HB 83SignedSchwartzkopfIn January 2020, the Code Revisors provided the General Assembly with a list of potential technical corrections that they identified as they revised the Delaware Code to reflect legislation that was enacted by the 150th General Assembly in 2019 or as they reviewed titles of the Code. While technical in nature, these changes are beyond the authority of the Code Revisors to make and can only be done by the General Assembly through legislation. This Act also includes technical corrections identified outside of the list provided by the Code Revisors. This Act requires a greater than majority vote for passage to err on the side of caution because some of the sections of the Delaware Code being revised may require a super-majority vote under the Delaware Constitution. This Act also makes basic technical corrections to conform existing law to the standards of the Delaware Legislative Drafting Manual. An explanation of the changes made by each Section of the Act follows: Section 1. This Section corrects a typographical error. According to the U.S. Department of Veterans Affairs, the correct spelling of the name of the holiday is “Veterans Day.” Section 2. House Amendment No. 1 to Senate Bill No. 44 of the 150th General Assembly made only the first and second violations of § 904(f) of Title 4 a civil violation. However, the language added by HA 1 to SB 44 did not indicate how to classify third or subsequent violations, leading to ambiguity. This Section clarifies that a third or subsequent violation of § 904(f) of Title 4 is an unclassified misdemeanor. Section 3. This Section corrects the form of the citation to the Administrative Procedures Act in in § 903 of Title 7 because it was improperly drafted in House Bill No. 6 of the 150th General Assembly. Section 4. This Section corrects a drafting error made in House Bill No. 350 of the 150th General Assembly. As enacted, § 607A(f) of Title 11 states that the person charged with violating the section’s prohibition of chokeholds decides if other charges are filed against them. This Section revises subsection (f) to reflect the intent of HB 350, which is not to preclude other charges from being brought against a person charged under § 607A(f) of Title 11. Section 5. This Section corrects a drafting error made in House Bill No. 246 of the 150th General Assembly. The word-wrapping in HB 246 caused a phrase and a sentence that had been at the end of § 761(g) of Title 11, where it applied to current paragraphs (g)(1) to (g)(3), to become part of only (g)(3). This Section revises § 761(g) of Title 11 so that both the phrase and sentence clearly apply to paragraphs (g)(1)a. through (g)(1)c. by moving the phrase to the beginning of subsection (g) and the sentence is redesignated. Section 6. This Section corrects a drafting error in House Bill No. 77 of the 150th General Assembly. In HB 77, the second sentence of § 827 of Title 11 did not exist in the Code but was not underlined. Under § 109(d)(1) of Title 1, because the sentence was not underlined, it could not be added to the Code. HB 77 repealed “or home invasion” from the first sentence of § 827 of Title 11. This Section adds the sentence that was not underlined in HB 77 to § 827 of Title 11 because the sentence corresponds to the change HB 77 made in the first sentence, by addressing multiple offenses involving home invasion burglary. Section 7 and Section 9. These Sections change the word “person” to “individual” in § 1123 and § 1126 of Title 11, when referring to someone under the age of 21, consistent with how this change was enacted by Senate Substitute No. 1 for SB 25 of the 150th General Assembly in other sections of this chapter. Section 8. This Section revises § 1125 of Title 11 by removing references to § 1124 of Title 11 which was repealed by Senate Substitute No. 1 for SB 25 of the 150th General Assembly. Section 10. This Section corrects the name of the Division identified in § 4213 of Title 11. Section 4213 of Title 11 references the Division of Drug Abuse Control, which was abolished by Executive Order in 1974. Under that Executive Order, the Division of Drug Abuse Control’s duties were assumed by what is now the Division of Substance Abuse and Mental Health. Section 11. This Section corrects an error in Senate Substitute No. 1 to Senate Bill No. 37 of the 150th General Assembly. This Section clarifies that an offense listed in § 4373(1)b. of Title 11 may be a misdemeanor or a violation, as one of the Code sections on the list, § 821 of Title 11, is a violation, not a misdemeanor. Section 12. This Section corrects an internal reference in § 8405 of Title 11. House Bill No. 2 of the 148th General Assembly added a new subsection (d) to § 8405 of Title 11, which changed the designation of the existing subsection (d) to subsection (e). However, no corresponding change was made in subsection (a) of § 8405 of Title 11 which references the subsection that was designated (d) before the enactment of HB 2. This Section corrects the reference in § 8405(a) to subsection (e) and the name of the Department of Safety and Homeland Security. Section 13. This Section adds the words “disposition of” to correct the name of the document referenced in §1313 of Title 12. These words were omitted from House Bill No. 335 of the 150th General Assembly in error. Section 14. This Section corrects the name of the federal agency that administers Department of Veterans Affairs benefits in § 3981 of Title 12. Section 15. This Section corrects drafting errors made in Senate Bill No. 148 of the 150th General Assembly to correct a reference to the Code and conform § 1008 of Title 14 to the standards of the Delaware Legislative Drafting Manual. Section 16. This Section corrects a drafting error made in Senate Bill No. 187 of the 150th General Assembly. House Bill No. 12 of the 150th General Assembly, which revised § 347 of Title 31, governing the Provider Advisory Board for OCCL, was enacted on July 31, 2019, after being passed by the Senate on June 19, 2019. SB 187 transferred the Office of Child Care Licensing (“OCCL”) from the Department of Services for Children, Youth and Their Families to the Department of Education. However, instead of transferring the existing OCCL subchapter from Title 31 to Title 14, SB 187 repealed Subchapter III of Chapter 3 from Title 31 and created it as a new Chapter 30A in Title 14. SB 187 was introduced and passed both chambers on June 30, 2019 and enacted on August 5, 2019. SB 187 repealed § 347 of Chapter 31 and used the pre-HB 12 language for § 347 to create a new statute, § 3007A, for the Provider Advisory Board in Chapter 30A of Title 14. Because SB 187 was enacted after HB 12, the revisions made by HB 12 did not transfer to the new § 3007A of Title 14. The Synopsis of SB 187 does not indicate that the legislation makes any revisions to the provisions of the Code governing OCCL. This Section restores the changes enacted by HB 12 to the Provider Advisory Board. Section 17. This Section corrects the name of the entity that administers the Ivyane D.F. Davis Memorial Scholarship Fund (“Fund”). Senate Bill No. 235 of the 149th General Assembly gave responsibility for administering this Fund to the Child Protection Accountability Committee instead of the Child Placement Review Board, which no longer exists. However, the corresponding changes to the “Board” in § 3445 of Title 14 were not changed to “Committee”. This Section replaces the word “Board” with the word “Committee” throughout § 3445 of Title 14 to correctly reference the entity that administers the Fund. Section 18. This Section corrects a drafting error in Senate Bill No. 3 of the 149th General Assembly by revising the definition of “stillbirth” in § 3101 of Title 16 to include a birthweight of 350 grams instead of birthweights in excess of 350 grams. This conforms the definition to the applicable standard for reporting fetal deaths. Sections 19 through 21. These Sections remove reference to § 4761(b) of Title 16 from other sections of Title 16, because § 4761(b) was repealed by Senate Bill No. 47 of the 150th General Assembly. Section 22. Chapter 87 of Title 18 was enacted by House Bill No. 193 of the 150th General Assembly. This section corrects the citation to the Affordable Care Act in § 8701 of Title 18 which was incorrectly drafted in HB 193. Section 23. This Section corrects an engrossing error made when Senate Bill No. 266 of the 146th General Assembly was enacted. Senate Amendment No. 1 to SB 266 only changed line 32 of SB 266 but line 33 was also deleted. This Section restores the language from line 33 of SB 266, so the sentence has the complete name of the special license plate. Sections 24 through 25. These Sections remove references to § 1012 of Title 10 from § 2702 and § 2707 of Title 21, because § 1012 was repealed by House Bill No. 197 of the 150th General Assembly. This Section also removes additional references to repealed sections of the Delaware Code. Section 26. This Section removes a reference to paragraph (a)(3)d. of § 3708 of Title 24 because paragraph (a)(3)d. was repealed by House Bill No. 43 of the 150th General Assembly. Section 27. Senate Bill No. 18 of the 150th General Assembly repealed paragraph (c)(6) of § 707 of Title 26 but did not make any corresponding revision to § 315(e) [Effective June 14, 2025] of Title 26 which cites the repealed paragraph. This Section revises § 315(e) of Title 26 by removing the reference to the repealed paragraph. Sections 28 through 35. House Bill No. 66 of the 150th General Assembly changed the name of the Department of Transportation’s “Capital Improvements Program” to “Capital Transportation Program” in §§ 8409 and 8419 of Title 29 and incorrectly changed the name of the “State Capital Improvement Program” in § 8409(b)3)a. of Title 29. HB 66 did not revise the name of the Department of Transportation’s “Capital Improvement Program” everywhere the program is mentioned in the Code. These sections correct the names of both the “Capital Transportation Program” and the “State Capital Improvement Program” throughout the Code for clarity and consistency. Section 36. This section repeals subsection (l) of § 6960 of Title 29 because when House Bill No. 145 of the 148th General Assembly created the Prevailing Wage Advisory Committee (“Committee”), it also sunset the Committee in 2019. Section 37. House Bill No. 127 of the 150th General Assembly revised § 8721 of Title 29. In the last sentence of subsection (b) of § 8721, HB 127 used the words “Executive Director and staff” instead of “employees” but did not strike through the existing word, employees, or underline “Executive Director and staff.” This section replaces the word “employees” with the words “Executive Director and staff” as intended by HB 127. Section 38. Senate Bill No. 125 of the 150th General Assembly did not use strike through and underline when moving the commas in § 1606(d) of Title 30. This section corrects the placement of the commas. Sections 39 through 41. House Bill No. 232 of the 150th General Assembly increased the jurisdictional limit of the Justice of the Peace Court to $25,000. These sections make corresponding changes to §§ 9536, 9572, and 9583 of Title 10. Sections 42 through 44. Senate Bill No. 195 of the 150th General Assembly revised the Charter of Greenwood (“Charter”). Sections 42 and 43 correct typographical errors in Section 19 and 27 of the Charter. Section 44 corrects the hierarchy in Section 44 of the Charter.AN ACT TO AMEND TITLE 1, TITLE 2, TITLE 4, TITLE 7, TITLE 10, TITLE 11, TITLE 12, TITLE 14, TITLE 16, TITLE 17, TITLE 18, TITLE 21, TITLE 24, TITLE 26, TITLE 29, AND TITLE 30 OF THE DELAWARE CODE AND THE CHARTER OF THE TOWN OF GREENWOOD RELATING TO TECHNICAL CORRECTIONS.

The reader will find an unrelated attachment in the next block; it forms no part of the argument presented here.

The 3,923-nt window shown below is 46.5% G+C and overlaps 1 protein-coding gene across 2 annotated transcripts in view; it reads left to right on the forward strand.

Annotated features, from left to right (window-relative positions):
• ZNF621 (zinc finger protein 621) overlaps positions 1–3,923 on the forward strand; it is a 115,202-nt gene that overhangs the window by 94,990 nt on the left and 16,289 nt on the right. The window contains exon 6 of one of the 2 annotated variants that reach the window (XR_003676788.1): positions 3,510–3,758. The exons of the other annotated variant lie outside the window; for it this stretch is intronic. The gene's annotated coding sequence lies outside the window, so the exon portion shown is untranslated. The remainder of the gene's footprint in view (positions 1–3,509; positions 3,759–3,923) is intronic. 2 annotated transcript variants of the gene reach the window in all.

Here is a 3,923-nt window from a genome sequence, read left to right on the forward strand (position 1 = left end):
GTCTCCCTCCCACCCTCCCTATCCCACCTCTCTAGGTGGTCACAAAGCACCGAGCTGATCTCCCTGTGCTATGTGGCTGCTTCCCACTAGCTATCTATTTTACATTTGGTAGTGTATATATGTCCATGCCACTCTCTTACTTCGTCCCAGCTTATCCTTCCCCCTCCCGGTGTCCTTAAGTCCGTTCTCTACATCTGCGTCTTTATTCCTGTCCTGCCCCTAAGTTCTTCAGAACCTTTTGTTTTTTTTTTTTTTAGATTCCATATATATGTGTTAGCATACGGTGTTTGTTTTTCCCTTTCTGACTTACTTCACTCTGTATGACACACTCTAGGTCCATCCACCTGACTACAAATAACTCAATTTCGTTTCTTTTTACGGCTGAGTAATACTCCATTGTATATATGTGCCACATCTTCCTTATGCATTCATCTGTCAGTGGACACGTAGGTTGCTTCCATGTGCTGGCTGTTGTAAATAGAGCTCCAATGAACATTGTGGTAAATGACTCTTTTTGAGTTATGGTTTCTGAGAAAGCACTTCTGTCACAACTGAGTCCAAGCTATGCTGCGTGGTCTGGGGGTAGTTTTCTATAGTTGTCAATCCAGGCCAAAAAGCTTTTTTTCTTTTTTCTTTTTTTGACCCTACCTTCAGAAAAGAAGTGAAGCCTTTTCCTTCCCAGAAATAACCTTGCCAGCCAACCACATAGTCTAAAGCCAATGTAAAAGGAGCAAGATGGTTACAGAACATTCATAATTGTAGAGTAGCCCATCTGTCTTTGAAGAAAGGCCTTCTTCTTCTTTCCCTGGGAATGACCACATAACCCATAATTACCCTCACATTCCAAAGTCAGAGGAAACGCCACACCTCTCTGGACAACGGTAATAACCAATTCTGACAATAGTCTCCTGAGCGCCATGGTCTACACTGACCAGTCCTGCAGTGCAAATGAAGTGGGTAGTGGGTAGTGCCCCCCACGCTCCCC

SB 61SignedEnnisThe Agricultural Lands Preservation Act allows existing farm structures that are no longer in use, but which existed when the farmland was placed in the preservation program, to be converted to use for public gatherings under specific limitations. Experience has shown that these existing limitations do not adequately allow for renovation and modernization of these farm structures to accommodate the public gathering uses. This Act provides flexibility so a farm owner may upgrade the otherwise unused farm structures, while continuing to provide protection regarding agricultural activities conducted on the farmland. This Act also makes technical corrections to conform existing law to the standards of the Delaware Legislative Drafting Manual.AN ACT TO AMEND TITLE 3 OF THE DELAWARE CODE RELATING TO RELATED USES OF FARM STRUCTURES IN AN AGRICULTURAL PRESERVATION DISTRICT.